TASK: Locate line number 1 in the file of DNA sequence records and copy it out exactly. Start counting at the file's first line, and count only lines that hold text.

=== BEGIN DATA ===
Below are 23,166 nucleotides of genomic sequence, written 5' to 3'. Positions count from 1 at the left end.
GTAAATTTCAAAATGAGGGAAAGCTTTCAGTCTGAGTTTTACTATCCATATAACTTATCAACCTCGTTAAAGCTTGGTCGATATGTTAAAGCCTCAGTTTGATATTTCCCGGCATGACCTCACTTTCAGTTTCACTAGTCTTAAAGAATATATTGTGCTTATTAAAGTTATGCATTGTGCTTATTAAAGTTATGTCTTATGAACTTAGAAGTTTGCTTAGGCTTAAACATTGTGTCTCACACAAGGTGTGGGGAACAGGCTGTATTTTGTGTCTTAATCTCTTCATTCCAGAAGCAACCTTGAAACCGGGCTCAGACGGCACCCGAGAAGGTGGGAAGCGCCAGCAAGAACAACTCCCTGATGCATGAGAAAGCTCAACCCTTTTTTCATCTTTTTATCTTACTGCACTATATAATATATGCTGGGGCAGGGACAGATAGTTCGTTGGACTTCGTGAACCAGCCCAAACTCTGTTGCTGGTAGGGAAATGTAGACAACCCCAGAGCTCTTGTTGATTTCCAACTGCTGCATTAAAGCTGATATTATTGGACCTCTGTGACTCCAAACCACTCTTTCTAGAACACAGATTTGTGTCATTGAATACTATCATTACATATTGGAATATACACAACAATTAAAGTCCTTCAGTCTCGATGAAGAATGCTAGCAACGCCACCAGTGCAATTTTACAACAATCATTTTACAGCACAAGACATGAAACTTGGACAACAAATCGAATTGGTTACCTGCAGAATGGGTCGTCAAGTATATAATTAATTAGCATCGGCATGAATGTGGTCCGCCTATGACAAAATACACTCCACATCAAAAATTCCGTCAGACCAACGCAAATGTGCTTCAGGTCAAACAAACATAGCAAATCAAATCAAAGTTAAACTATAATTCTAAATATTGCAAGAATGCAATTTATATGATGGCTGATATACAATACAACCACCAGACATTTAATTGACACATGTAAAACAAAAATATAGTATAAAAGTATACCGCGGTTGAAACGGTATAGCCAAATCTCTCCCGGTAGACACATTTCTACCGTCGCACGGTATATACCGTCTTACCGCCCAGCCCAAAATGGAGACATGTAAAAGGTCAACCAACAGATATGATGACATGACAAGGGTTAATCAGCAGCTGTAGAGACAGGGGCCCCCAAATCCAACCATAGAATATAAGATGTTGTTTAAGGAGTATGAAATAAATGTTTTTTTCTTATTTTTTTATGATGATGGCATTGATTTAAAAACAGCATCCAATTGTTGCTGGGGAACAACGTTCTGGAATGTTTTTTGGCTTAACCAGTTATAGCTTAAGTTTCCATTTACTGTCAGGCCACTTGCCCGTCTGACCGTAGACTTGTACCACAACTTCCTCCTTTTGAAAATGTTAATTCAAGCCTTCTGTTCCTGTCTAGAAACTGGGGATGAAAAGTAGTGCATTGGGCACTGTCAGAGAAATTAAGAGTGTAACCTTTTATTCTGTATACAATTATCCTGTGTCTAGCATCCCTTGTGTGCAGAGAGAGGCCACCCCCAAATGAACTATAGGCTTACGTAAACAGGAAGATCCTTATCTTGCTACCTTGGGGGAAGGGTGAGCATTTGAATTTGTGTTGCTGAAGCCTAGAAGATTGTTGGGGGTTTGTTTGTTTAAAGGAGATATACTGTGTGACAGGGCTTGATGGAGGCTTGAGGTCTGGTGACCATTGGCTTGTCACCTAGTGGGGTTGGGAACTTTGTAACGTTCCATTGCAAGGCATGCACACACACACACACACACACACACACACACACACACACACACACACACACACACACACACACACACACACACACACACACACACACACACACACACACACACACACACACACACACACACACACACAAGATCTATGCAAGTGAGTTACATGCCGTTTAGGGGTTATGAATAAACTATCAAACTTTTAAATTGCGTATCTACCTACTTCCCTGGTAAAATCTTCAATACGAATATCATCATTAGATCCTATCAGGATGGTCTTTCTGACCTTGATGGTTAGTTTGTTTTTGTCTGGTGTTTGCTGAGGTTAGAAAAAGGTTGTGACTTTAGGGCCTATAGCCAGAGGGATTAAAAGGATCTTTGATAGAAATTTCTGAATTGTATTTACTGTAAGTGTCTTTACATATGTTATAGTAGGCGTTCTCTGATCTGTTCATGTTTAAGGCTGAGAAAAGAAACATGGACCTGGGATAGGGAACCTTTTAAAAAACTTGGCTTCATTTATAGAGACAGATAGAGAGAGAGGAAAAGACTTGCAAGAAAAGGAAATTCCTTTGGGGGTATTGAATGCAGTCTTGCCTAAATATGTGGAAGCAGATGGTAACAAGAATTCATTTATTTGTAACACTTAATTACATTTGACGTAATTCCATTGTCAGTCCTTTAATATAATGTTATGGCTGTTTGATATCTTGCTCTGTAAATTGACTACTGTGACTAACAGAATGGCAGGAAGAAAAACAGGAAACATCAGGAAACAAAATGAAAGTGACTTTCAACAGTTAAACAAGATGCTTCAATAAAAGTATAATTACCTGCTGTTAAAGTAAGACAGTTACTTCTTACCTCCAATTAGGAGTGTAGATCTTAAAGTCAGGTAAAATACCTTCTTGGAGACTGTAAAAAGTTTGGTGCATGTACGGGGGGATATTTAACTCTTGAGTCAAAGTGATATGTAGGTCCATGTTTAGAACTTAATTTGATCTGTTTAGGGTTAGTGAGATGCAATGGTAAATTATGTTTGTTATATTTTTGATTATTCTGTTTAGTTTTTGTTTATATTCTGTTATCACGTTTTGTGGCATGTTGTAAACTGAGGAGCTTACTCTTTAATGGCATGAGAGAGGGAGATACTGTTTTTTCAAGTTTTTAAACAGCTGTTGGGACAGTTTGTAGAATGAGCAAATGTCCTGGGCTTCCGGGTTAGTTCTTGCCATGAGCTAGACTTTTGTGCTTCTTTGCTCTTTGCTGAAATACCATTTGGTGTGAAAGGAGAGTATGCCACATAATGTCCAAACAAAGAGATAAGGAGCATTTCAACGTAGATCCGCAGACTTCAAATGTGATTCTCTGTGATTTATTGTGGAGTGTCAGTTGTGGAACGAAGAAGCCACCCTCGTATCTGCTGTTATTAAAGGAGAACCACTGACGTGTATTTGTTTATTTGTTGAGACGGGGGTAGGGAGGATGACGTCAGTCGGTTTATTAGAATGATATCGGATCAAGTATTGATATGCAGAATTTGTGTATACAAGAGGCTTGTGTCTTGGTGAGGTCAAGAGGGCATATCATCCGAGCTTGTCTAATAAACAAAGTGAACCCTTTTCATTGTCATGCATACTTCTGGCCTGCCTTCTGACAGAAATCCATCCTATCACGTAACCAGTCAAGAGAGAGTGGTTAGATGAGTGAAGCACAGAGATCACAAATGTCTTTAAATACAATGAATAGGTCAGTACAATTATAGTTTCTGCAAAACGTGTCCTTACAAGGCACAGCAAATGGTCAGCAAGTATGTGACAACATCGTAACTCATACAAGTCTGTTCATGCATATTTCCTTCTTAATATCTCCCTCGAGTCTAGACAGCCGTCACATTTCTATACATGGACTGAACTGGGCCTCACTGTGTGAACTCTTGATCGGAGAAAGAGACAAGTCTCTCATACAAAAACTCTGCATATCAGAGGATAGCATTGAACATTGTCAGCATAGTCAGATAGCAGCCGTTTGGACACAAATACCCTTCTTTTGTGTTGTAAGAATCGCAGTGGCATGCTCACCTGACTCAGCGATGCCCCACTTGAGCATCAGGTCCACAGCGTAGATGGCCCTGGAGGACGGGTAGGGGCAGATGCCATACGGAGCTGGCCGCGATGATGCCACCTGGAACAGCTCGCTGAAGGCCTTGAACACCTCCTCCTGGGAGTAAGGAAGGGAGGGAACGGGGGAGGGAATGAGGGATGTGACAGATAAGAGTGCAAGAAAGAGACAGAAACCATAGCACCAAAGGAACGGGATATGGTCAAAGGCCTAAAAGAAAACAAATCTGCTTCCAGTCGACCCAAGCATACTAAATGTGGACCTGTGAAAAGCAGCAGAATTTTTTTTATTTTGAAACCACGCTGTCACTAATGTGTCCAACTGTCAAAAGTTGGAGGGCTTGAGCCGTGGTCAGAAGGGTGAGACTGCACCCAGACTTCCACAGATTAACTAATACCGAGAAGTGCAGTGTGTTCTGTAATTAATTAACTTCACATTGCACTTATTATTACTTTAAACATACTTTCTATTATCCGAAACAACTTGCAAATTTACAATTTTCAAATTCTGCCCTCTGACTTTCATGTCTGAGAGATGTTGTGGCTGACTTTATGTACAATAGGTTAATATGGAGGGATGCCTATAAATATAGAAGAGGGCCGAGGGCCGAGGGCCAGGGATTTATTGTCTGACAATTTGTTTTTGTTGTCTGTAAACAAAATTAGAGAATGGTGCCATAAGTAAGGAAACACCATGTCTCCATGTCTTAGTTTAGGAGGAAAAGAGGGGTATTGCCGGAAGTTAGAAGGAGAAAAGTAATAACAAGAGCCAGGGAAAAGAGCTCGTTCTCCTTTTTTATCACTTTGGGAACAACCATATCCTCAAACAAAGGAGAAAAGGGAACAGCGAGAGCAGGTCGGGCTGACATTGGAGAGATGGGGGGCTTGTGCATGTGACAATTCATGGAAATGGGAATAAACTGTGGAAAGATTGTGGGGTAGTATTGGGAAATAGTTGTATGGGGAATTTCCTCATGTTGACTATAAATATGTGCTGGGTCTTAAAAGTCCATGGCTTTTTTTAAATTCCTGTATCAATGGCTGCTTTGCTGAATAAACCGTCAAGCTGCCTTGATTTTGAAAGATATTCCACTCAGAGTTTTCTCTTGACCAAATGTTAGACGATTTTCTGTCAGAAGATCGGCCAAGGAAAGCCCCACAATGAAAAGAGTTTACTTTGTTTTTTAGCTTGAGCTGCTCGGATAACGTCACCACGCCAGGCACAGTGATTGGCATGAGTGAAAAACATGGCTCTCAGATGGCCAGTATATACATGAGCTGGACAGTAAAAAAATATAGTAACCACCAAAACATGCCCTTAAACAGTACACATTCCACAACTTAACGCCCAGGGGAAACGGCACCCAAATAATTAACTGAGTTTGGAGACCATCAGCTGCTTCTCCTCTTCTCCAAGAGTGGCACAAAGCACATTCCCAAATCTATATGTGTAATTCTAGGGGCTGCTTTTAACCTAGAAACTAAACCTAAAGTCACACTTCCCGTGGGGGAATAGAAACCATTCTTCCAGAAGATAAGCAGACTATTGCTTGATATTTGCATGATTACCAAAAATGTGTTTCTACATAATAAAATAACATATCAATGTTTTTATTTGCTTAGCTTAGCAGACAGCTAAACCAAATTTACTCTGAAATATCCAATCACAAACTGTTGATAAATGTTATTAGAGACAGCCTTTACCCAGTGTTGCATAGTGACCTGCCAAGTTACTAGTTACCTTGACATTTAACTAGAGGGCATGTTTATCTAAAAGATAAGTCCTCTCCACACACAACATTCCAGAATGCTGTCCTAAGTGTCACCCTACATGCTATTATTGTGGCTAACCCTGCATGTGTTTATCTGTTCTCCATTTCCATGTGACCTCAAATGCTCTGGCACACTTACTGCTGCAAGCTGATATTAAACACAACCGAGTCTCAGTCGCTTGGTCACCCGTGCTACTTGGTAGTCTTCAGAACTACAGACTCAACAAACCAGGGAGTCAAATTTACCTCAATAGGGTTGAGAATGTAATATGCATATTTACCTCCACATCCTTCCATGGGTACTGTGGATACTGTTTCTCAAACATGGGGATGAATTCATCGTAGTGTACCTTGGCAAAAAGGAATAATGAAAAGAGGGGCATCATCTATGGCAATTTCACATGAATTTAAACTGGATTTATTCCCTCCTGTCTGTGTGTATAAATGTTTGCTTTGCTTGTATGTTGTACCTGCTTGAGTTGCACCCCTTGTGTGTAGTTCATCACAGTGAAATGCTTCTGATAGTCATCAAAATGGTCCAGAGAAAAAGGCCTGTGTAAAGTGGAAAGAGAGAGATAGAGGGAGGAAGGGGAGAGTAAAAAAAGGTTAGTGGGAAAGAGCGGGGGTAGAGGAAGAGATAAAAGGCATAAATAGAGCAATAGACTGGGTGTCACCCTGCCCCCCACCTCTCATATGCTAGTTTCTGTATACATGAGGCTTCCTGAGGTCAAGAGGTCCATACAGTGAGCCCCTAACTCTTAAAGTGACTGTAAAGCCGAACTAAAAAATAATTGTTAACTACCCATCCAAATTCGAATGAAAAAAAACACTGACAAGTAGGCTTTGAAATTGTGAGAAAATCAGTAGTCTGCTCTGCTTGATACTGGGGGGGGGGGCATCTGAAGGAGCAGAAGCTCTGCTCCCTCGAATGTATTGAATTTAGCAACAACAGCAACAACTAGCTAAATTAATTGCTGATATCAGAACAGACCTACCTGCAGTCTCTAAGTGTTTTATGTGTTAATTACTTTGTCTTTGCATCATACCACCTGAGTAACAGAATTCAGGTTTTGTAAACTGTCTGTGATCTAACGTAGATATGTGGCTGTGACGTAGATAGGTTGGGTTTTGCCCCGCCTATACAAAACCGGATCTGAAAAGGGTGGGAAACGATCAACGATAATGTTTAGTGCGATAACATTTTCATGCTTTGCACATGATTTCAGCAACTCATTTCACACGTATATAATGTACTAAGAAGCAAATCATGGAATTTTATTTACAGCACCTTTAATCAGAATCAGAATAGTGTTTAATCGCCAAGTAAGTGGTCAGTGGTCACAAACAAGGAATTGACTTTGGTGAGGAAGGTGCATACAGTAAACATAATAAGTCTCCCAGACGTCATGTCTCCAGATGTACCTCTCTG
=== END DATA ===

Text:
Below are 23,166 nucleotides of genomic sequence, written 5' to 3'. Positions count from 1 at the left end.